• Skin irritation or skin deformation called dimpling
  • Breast pain
  • Nipple pain
  • Redness, scaliness, or thickening of the nipple or skin covering your breast
  • Nipple discharge other than breast milk
  • Lump in the underarm area

Ductal Carcinoma In-Situ (DCIS)

DCIS is the most common form of non-invasive breast cancer. According to the ACS, about 60,000 cases of DCIS are diagnosed in the US each year. Starting in the ducts which carry milk to the nipple is non-invasive because it does not spread to the surrounding breast tissue.

The ACS defines in-situ as “in its original place.” Because DCIS does not spread to the surrounding tissue, it is not considered life-threatening. However, DCIS has been known to cause invasive carcinoma over time. The ACS explains that with DCIS, you are at higher risk for cancer to come back or reoccur. In fact, most cancers reoccur within 5 to 10 years after your initial diagnosis and happen in less than 30% of women.

Lobular Carcinoma In-Situ (LCIS)

LCIS occurs when cancer cells grow within the lobules of your breast and don’t spread to the surrounding tissue. If you are diagnosed with LCIS, you could have more than one lobule affected. According to the ACS, LCIS is not a true breast cancer and is commonly known as a “lobular neoplasia” or a collection of abnormal cells. As with DCIS, if you are diagnosed with LCIS, you are at increased risk of developing invasive breast cancer over time. LCIS is usually diagnosed before menopause (pre-menopausal) typically between the ages of 40 and 50. In fact, according to the ACS, less than 10% of women diagnosed with LCIS have already gone through menopause. LCIS is not as common of a condition as the other types of breast cancers.


Identifying Breast Cancer

Breast cancers can grow over a period and are typically identified through breast imaging techniques. Specifically, mammography, ultrasound, and MRI are used to identify breast cancers. But before having a mammogram, it is important for you to do a self-breast exam (best done during a shower) and ask your health care provider to do a clinical breast exam.

An annual screening mammogram is also necessary to identify breast cancer early. Early detection results in early treatment which results in better outcomes, faster cure, and longer survival. An annual breast cancer screening mammogram is best when performed digitally, in three dimensions (3D), by a board-certified radiologist who is an expert at detecting breast cancer.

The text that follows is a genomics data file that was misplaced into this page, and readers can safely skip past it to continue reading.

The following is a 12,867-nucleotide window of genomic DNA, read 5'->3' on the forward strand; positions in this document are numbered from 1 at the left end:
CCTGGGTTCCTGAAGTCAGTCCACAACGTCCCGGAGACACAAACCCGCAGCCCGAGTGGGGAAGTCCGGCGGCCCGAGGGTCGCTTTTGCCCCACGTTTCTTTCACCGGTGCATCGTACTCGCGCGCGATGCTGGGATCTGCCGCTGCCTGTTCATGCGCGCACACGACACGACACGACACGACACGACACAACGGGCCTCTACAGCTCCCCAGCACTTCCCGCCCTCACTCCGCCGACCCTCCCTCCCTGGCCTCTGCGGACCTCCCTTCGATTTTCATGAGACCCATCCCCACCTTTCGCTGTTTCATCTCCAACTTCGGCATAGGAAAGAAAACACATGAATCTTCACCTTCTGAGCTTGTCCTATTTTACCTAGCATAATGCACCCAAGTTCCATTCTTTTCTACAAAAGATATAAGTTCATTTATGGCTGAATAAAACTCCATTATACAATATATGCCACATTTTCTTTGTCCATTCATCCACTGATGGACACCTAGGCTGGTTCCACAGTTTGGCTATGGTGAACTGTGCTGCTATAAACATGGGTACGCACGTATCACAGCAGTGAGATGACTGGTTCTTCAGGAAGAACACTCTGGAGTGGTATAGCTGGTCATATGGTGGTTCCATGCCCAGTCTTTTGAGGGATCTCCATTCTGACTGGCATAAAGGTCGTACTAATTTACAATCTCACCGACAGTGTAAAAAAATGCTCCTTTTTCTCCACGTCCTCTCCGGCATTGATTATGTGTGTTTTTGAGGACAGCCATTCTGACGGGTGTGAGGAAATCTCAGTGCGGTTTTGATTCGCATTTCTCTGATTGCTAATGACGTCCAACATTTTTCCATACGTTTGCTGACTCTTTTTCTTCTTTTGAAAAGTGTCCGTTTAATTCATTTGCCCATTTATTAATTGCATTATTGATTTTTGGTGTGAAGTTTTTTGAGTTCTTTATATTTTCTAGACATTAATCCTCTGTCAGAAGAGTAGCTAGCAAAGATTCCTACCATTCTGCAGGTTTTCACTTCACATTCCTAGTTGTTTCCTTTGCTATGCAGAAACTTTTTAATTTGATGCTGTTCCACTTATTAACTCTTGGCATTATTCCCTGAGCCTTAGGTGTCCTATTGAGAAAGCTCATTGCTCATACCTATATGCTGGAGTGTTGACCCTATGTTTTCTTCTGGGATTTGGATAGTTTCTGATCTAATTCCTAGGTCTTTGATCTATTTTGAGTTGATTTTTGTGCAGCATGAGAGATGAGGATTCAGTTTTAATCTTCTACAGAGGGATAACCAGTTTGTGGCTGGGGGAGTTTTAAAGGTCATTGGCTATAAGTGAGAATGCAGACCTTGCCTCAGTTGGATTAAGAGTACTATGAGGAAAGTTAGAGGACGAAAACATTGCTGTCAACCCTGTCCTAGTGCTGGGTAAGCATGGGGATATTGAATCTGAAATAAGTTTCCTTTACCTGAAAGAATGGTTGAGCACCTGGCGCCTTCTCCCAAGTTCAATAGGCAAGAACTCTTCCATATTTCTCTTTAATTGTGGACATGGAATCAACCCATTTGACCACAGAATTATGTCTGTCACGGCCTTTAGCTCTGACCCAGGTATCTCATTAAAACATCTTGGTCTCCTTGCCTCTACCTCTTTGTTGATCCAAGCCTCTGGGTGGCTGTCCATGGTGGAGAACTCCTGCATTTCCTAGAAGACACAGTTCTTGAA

Breast cancer can be difficult to see on a mammogram, but mammography along with a self-breast and a clinical breast exam is the key to identify breast cancer. If something suspicious is seen on the screening mammogram, you may be asked to have additional diagnostic tests including additional mammographic views along with ultrasound, and MRI.

These diagnostic tools are critical to accurately diagnosing/identifying your breast cancer. If the radiologist believes that in their expert opinion they require more information to accurately diagnose breast cancer, they may ask to perform a biopsy in order to obtain a sample of cells seen on your images.


Conclusion

A breast cancer diagnosis can be stressful, create anxiety, and is emotionally draining, but don’t panic. Educating yourself about breast cancer, and a timely diagnosis with accurate results can help develop a successful treatment plan. The worst thing anyone can do is ignore the issue which will lead to worse outcomes. In our next article, we will discuss some of the terminology associated with breast cancer and treatment options to consider for a successful outcome.


Sources:
https://www.cancer.org/cancer/breast-cancer.html
https://www.cancer.gov/types/breast